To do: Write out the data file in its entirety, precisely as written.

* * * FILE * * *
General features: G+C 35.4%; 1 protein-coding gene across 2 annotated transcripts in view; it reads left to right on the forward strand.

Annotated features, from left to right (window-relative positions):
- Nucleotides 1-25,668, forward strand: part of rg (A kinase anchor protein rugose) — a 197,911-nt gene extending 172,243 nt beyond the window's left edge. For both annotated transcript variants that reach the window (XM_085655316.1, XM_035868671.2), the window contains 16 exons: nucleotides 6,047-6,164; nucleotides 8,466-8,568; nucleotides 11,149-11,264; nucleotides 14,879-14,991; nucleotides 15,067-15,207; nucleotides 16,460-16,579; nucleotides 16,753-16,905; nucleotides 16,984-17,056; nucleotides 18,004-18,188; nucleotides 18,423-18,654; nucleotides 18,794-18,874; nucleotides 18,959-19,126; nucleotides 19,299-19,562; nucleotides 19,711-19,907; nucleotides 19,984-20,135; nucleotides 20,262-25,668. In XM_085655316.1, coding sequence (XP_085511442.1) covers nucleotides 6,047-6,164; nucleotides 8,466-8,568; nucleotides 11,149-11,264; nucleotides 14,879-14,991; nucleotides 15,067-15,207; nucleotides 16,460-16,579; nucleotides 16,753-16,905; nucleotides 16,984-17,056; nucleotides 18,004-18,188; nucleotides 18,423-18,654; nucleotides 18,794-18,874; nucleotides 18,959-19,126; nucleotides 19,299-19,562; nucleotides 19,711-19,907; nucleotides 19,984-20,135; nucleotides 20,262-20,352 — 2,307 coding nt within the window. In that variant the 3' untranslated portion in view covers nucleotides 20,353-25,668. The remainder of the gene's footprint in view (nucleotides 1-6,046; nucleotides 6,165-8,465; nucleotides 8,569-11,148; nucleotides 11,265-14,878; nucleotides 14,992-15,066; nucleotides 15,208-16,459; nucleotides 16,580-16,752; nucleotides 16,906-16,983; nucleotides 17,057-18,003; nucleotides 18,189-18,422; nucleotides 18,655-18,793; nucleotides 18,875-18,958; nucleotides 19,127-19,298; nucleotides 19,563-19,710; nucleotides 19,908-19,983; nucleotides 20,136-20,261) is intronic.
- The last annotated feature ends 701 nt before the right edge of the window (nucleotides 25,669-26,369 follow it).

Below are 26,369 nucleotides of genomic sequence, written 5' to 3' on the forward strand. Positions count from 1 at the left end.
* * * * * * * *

General features: G+C 35.4%; 1 protein-coding gene across 2 annotated transcripts in view; it reads left to right on the forward strand.

Annotated features, from left to right (window-relative positions):
- Nucleotides 1-25,668, forward strand: part of rg (A kinase anchor protein rugose) — a 197,911-nt gene extending 172,243 nt beyond the window's left edge. For both annotated transcript variants that reach the window (XM_085655316.1, XM_035868671.2), the window contains 16 exons: nucleotides 6,047-6,164; nucleotides 8,466-8,568; nucleotides 11,149-11,264; nucleotides 14,879-14,991; nucleotides 15,067-15,207; nucleotides 16,460-16,579; nucleotides 16,753-16,905; nucleotides 16,984-17,056; nucleotides 18,004-18,188; nucleotides 18,423-18,654; nucleotides 18,794-18,874; nucleotides 18,959-19,126; nucleotides 19,299-19,562; nucleotides 19,711-19,907; nucleotides 19,984-20,135; nucleotides 20,262-25,668. In XM_085655316.1, coding sequence (XP_085511442.1) covers nucleotides 6,047-6,164; nucleotides 8,466-8,568; nucleotides 11,149-11,264; nucleotides 14,879-14,991; nucleotides 15,067-15,207; nucleotides 16,460-16,579; nucleotides 16,753-16,905; nucleotides 16,984-17,056; nucleotides 18,004-18,188; nucleotides 18,423-18,654; nucleotides 18,794-18,874; nucleotides 18,959-19,126; nucleotides 19,299-19,562; nucleotides 19,711-19,907; nucleotides 19,984-20,135; nucleotides 20,262-20,352 — 2,307 coding nt within the window. In that variant the 3' untranslated portion in view covers nucleotides 20,353-25,668. The remainder of the gene's footprint in view (nucleotides 1-6,046; nucleotides 6,165-8,465; nucleotides 8,569-11,148; nucleotides 11,265-14,878; nucleotides 14,992-15,066; nucleotides 15,208-16,459; nucleotides 16,580-16,752; nucleotides 16,906-16,983; nucleotides 17,057-18,003; nucleotides 18,189-18,422; nucleotides 18,655-18,793; nucleotides 18,875-18,958; nucleotides 19,127-19,298; nucleotides 19,563-19,710; nucleotides 19,908-19,983; nucleotides 20,136-20,261) is intronic.
- The last annotated feature ends 701 nt before the right edge of the window (nucleotides 25,669-26,369 follow it).

Below are 26,369 nucleotides of genomic sequence, written 5' to 3' on the forward strand. Positions count from 1 at the left end.